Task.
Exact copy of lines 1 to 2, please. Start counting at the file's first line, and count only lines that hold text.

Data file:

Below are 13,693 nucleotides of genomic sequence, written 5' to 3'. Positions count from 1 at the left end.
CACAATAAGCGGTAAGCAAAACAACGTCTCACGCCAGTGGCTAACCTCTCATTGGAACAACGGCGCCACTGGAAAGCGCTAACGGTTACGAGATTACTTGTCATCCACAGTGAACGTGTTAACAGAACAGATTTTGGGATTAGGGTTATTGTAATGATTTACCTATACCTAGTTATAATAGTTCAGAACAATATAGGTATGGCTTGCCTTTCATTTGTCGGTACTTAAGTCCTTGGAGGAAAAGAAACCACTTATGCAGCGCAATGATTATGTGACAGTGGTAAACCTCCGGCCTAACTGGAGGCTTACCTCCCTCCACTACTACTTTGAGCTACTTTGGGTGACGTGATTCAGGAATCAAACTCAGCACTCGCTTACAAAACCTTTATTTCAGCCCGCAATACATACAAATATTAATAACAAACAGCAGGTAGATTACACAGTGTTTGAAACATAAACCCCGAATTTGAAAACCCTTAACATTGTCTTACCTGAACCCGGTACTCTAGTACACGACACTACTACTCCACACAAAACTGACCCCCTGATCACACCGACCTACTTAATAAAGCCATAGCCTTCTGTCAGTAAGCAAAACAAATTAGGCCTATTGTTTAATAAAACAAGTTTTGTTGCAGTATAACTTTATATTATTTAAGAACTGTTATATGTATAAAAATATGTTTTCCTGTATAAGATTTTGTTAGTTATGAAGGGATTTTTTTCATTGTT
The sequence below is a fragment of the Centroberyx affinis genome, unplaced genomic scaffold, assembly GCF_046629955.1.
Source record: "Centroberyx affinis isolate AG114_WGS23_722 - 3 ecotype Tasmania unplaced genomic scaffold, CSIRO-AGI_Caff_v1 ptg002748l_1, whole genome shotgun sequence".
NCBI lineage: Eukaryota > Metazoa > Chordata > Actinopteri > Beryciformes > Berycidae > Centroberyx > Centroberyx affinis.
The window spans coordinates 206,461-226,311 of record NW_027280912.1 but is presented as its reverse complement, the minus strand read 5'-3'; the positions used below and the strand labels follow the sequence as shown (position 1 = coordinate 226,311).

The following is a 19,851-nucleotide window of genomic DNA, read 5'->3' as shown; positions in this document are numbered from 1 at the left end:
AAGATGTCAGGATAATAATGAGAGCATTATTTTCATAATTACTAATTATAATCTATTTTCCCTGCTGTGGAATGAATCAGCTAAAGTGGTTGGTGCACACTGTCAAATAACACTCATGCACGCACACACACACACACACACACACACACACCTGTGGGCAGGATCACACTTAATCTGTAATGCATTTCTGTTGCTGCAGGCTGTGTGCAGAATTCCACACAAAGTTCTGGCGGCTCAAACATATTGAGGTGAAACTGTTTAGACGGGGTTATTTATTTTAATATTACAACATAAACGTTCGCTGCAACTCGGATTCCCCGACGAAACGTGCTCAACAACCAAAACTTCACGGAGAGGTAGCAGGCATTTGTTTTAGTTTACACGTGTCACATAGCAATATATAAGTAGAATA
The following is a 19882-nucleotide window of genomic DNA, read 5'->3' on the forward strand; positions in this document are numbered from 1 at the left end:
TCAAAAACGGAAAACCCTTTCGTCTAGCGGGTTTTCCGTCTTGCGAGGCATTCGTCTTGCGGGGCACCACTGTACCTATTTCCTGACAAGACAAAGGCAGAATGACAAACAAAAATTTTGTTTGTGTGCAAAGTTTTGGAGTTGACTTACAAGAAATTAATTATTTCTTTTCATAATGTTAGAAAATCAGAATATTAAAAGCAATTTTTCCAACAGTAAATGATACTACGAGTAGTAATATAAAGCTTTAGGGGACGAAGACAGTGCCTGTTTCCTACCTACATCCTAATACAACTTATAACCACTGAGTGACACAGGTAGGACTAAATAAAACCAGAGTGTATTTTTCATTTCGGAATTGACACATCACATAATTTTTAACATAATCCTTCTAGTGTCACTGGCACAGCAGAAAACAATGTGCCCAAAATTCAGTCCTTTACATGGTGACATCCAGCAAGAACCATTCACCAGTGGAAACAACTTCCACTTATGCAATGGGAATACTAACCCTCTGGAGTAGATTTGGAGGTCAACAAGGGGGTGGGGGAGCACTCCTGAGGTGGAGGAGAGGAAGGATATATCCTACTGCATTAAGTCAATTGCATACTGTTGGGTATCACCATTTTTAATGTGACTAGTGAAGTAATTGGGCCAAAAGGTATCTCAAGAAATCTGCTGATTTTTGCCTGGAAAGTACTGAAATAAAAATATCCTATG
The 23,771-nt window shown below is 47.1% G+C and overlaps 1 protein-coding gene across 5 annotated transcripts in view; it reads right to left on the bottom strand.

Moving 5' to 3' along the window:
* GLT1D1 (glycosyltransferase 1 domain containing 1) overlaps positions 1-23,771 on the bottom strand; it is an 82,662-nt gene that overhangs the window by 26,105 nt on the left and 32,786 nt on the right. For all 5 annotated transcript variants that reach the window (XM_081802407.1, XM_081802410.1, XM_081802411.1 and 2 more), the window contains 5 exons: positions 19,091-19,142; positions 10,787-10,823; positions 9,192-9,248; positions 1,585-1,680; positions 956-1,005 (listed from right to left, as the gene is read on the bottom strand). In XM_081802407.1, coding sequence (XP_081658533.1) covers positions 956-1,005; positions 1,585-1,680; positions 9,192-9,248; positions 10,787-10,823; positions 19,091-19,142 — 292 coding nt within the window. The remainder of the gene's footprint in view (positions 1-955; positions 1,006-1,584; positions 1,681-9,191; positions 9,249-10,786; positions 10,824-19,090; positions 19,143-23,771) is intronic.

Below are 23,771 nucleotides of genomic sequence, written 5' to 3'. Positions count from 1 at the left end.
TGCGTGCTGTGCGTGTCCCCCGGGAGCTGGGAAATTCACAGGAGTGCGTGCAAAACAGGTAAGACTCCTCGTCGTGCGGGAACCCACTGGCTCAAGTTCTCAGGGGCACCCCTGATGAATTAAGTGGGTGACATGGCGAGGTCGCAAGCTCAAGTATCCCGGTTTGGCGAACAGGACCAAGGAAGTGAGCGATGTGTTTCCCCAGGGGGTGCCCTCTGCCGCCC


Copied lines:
Below are 13,693 nucleotides of genomic sequence, written 5' to 3'. Positions count from 1 at the left end.
CACAATAAGCGGTAAGCAAAACAACGTCTCACGCCAGTGGCTAACCTCTCATTGGAACAACGGCGCCACTGGAAAGCGCTAACGGTTACGAGATTACTTGTCATCCACAGTGAACGTGTTAACAGAACAGATTTTGGGATTAGGGTTATTGTAATGATTTACCTATACCTAGTTATAATAGTTCAGAACAATATAGGTATGGCTTGCCTTTCATTTGTCGGTACTTAAGTCCTTGGAGGAAAAGAAACCACTTATGCAGCGCAATGATTATGTGACAGTGGTAAACCTCCGGCCTAACTGGAGGCTTACCTCCCTCCACTACTACTTTGAGCTACTTTGGGTGACGTGATTCAGGAATCAAACTCAGCACTCGCTTACAAAACCTTTATTTCAGCCCGCAATACATACAAATATTAATAACAAACAGCAGGTAGATTACACAGTGTTTGAAACATAAACCCCGAATTTGAAAACCCTTAACATTGTCTTACCTGAACCCGGTACTCTAGTACACGACACTACTACTCCACACAAAACTGACCCCCTGATCACACCGACCTACTTAATAAAGCCATAGCCTTCTGTCAGTAAGCAAAACAAATTAGGCCTATTGTTTAATAAAACAAGTTTTGTTGCAGTATAACTTTATATTATTTAAGAACTGTTATATGTATAAAAATATGTTTTCCTGTATAAGATTTTGTTAGTTATGAAGGGATTTTTTTCATTGTT